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Religion Today Summaries, May 7, 2004

Compiled & Edited by Crosswalk News Staff

Religion Today Summaries, May 7, 2004

Daily briefs of the top news stories impacting Christians around the world.  In today's edition:

  • Methodist Policies on Homosexuals Remain at Forefront in Pittsburgh
  • Christian Convert Tortured to Death in Pakistan
  • Minister Helps Michigan Non-Muslims Fight Mosques' Prayer Broadcast Ordinance
  • Number of Unchurched American Adults Has Nearly Doubled

Methodist Policies on Homosexuals Remain at Forefront in Pittsburgh
Jim Brown, Agape Press

A decision by the United Methodist Church's Judicial Council to let stand a church trial verdict in favor of a lesbian pastor is getting mixed reviews from a conservative group. The Judicial Council, the UMC's top court, ruled that it did not have authority to review the findings of the Methodist trial court in the Karen Dammann case.  Dammann, a minister from Washington state, was recently acquitted of the charge of "engaging in practices incompatible with Christian teaching." Mark Tooley with the Institute on Religion and Democracy disagrees with the ruling, but says it is not entirely unreasonable. "The Judicial Council does not usually overturn the verdict of a lower court in terms of a trial of a clergy person," Tooley explains.  The Judicial Council also ruled that a bishop may not appoint one who has been found by a trial court to be a self-avowed, practicing homosexual. Meanwhile, United Methodists who want to stop the appointment of homosexual clergy have won some new tools to do so at their quadrennial General Conference this week in Pittsburgh.  Among the legislation they have adopted is a measure making it a chargeable offense for clergy to perform weddings for same-gender couples and for ministers to have sex outside of marriage.

Christian Convert Tortured to Death in Pakistan
Charisma News Service

A Christian who refused to convert to Islam died this week after being severely tortured by Islamic militants. According to Christian Solidarity Worldwide (CSW), Javed Anjum, a 23-year-old resident of Toba Tek Singh District, was tortured for five days and nights by extremists from a "madrassa," or Islamic school in the area. He was hospitalized for 11 days and died in a Faisalabad hospital on Sunday. In a statement to police before he died, Anjum said he was searching for water near the school, but was accused by Muslim leaders of trying to steal a water pump. "I rejected the charge and told the Islamic leaders that I am a Christian youth and a student," he reportedly told police. "As soon as the Islamic extremists came to know that I am Christian, they asked me to convert to Islam. I refused and they started torturing me... They tortured me badly and during the torture they continuously asked me to accept Islam." CSW urged Pakistani authorities to bring the militants to justice. "This is a tragedy, and is an example of the threat that Christians continue to face in Pakistan," Stuart Windsor, national director of the CSW, said. "We urge our supporters to pray for Javed's family."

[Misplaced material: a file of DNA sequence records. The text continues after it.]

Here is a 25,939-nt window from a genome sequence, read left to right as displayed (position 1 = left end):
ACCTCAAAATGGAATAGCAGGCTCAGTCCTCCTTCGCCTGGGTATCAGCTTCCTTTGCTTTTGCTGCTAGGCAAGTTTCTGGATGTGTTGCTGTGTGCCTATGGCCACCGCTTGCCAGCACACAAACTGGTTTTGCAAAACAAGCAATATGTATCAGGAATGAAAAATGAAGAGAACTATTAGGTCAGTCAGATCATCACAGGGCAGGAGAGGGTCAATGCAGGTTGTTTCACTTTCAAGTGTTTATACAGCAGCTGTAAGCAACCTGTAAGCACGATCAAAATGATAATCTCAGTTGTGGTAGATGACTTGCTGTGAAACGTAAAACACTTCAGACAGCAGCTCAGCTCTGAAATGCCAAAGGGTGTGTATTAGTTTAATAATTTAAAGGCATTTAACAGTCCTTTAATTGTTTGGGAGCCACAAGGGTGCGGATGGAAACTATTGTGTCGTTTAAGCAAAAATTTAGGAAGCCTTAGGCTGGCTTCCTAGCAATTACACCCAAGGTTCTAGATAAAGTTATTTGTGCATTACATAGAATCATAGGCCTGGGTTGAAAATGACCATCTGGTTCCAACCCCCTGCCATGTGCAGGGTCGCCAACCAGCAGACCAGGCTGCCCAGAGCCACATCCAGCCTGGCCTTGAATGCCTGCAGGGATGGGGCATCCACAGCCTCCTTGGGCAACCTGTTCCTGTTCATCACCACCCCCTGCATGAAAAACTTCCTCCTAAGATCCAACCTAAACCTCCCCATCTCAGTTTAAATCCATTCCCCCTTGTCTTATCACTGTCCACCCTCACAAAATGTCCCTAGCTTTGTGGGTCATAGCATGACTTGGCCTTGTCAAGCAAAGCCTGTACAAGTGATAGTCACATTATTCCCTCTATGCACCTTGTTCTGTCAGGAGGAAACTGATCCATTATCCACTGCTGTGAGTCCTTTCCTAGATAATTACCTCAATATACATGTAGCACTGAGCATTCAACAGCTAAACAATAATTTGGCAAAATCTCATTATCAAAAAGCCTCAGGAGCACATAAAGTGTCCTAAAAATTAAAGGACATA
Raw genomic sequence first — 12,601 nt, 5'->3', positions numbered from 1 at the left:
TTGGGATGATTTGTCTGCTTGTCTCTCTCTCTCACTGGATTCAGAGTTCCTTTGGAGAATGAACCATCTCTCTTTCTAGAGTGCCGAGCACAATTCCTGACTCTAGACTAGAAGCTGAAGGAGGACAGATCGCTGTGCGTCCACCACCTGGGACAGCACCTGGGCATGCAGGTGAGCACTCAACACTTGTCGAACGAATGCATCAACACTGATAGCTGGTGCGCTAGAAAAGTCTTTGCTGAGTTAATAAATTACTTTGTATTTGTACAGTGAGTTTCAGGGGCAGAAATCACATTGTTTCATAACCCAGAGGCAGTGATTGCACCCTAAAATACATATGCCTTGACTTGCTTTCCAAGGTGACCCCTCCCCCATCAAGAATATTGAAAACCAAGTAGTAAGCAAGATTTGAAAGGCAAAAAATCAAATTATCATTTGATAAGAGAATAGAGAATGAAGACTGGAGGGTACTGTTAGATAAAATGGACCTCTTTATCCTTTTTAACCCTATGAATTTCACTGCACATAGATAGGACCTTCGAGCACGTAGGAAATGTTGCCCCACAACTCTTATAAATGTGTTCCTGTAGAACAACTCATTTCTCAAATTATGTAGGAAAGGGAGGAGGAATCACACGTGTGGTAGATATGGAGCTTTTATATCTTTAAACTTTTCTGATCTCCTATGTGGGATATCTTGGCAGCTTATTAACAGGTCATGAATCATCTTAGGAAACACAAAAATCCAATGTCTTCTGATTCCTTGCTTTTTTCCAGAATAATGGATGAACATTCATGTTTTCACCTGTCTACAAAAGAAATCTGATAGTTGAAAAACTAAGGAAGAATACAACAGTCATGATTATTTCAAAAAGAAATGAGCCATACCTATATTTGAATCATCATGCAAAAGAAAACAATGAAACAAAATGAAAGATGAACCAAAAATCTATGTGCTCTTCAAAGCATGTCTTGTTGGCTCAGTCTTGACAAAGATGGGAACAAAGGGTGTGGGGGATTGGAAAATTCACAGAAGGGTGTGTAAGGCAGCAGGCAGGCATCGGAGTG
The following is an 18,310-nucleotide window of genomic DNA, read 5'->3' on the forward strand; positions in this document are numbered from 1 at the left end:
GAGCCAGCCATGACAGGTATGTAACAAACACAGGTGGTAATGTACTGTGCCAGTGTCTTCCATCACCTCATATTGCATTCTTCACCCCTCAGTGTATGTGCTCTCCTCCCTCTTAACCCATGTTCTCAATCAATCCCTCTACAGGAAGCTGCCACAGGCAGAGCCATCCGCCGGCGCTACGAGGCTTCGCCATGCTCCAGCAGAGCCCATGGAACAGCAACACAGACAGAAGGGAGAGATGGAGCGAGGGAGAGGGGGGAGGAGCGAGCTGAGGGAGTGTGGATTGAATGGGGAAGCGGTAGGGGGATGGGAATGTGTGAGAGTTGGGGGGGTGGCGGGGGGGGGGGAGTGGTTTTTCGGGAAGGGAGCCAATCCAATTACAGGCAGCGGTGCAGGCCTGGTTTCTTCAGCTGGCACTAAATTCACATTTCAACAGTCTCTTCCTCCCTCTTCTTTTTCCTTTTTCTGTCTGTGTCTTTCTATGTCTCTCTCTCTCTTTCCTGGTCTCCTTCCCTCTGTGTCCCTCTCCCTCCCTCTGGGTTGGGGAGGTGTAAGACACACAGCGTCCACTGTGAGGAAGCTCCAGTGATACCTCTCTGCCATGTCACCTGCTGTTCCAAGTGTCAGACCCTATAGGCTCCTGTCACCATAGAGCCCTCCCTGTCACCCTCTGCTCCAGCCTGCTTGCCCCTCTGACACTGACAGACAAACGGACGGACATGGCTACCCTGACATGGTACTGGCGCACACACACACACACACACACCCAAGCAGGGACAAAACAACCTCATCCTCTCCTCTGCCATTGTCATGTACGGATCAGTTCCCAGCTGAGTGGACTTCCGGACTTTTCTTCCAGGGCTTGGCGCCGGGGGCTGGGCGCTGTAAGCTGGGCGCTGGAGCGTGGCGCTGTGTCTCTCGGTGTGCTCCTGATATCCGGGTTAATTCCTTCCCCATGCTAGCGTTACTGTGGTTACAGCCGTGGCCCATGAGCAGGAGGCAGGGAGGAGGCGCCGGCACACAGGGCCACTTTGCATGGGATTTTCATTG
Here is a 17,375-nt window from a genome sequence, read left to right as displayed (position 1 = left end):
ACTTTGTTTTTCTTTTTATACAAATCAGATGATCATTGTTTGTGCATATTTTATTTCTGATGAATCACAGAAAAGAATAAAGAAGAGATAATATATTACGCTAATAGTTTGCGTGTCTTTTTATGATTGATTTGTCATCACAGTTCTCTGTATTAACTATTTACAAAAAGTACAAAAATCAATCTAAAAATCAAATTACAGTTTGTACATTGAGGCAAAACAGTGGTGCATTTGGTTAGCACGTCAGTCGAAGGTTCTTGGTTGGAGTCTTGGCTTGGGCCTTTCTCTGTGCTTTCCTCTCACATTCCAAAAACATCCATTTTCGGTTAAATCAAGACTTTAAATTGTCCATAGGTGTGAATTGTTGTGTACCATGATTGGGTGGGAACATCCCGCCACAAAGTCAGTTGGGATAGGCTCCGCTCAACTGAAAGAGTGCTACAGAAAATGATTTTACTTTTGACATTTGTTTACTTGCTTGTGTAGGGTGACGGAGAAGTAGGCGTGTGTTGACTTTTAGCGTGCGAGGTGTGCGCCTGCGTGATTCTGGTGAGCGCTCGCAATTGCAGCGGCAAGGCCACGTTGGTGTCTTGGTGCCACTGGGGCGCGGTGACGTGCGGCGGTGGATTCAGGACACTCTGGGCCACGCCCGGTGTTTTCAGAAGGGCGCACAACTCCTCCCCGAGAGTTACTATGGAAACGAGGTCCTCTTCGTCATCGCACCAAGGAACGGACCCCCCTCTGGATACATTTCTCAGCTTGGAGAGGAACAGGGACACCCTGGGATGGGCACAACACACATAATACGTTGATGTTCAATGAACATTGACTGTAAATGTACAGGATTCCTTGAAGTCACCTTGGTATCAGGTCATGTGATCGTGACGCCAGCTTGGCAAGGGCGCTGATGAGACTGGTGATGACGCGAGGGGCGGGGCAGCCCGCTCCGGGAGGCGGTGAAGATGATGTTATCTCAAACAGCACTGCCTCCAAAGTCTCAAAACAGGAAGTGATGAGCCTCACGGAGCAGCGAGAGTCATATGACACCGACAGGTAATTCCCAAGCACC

Minister Helps Michigan Non-Muslims Fight Mosques' Prayer Broadcast Ordinance
Chad Groening, Agape Press

Members of an Ohio church are coming to the aid of some Michigan residents who do not want a call to Muslim prayers blasted over loudspeakers in their community. Jim Marquis is pastor of the New Covenant Worship Center in Wellston, Ohio. When he learned about the situation in Hamtramck, Michigan, where city council members were prepared to pass a new ordinance allowing mosques to broadcast their calls to prayer, he decided to get involved. Last week Marquis took nine church members with him to speak on behalf of citizens in the community who felt the ordinance exempting mosques from the city's noise regulations would infringe on their rights. "There's no place that you can go. You're going to be able to hear it in your home; you're going to hear it…wherever you are -- you have no choice. Five times a day… you're going to have to hear this prayer recited to Allah," Marquis says. The pastor says the City Council bought into the argument from the Muslim community that the prayer calls are no different than church bells. Marquis asserts, "There's no comparison between a church bell that is a nondescript sound, and a prayer." Pastor Marquis is now working on several options to get the new rule thrown out. He is talking with Christian attorneys about taking legal action against the city council, and is also helping to advance a referendum effort.

Number of Unchurched American Adults Has Nearly Doubled
Charisma News Service

The number of Americans who don't go to church has mushroomed from 39 million to 75 million since 1991 - representing more than one third of the U.S. adult population and a 92 percent increase. According to the "startling statistics" discovered by the Barna Research Group's (BRG) latest study, the percentage of adults who haven't attended a worship service - other than a wedding or funeral, Christmas or Easter - during the past six months has risen from 21 percent 13 years ago to 34 percent today. Released Tuesday, the survey looked at 18 different religious factors, nine behaviors and nine beliefs, of the unchurched. The poll found that non-churchgoers are more likely to be young, male and single than born-again adults. BRG president George Barna noted that to unchurched people, embracing church life is "both counter-cultural and counter-intuitive." "The rapidly swelling numbers of unchurched people may be forcing existing churches to reinvent their core spiritual practices while holding tightly to their core spiritual beliefs," he added. "It will take radically new settings and experiences to effectively introduce unchurched individuals to biblical principles and practices."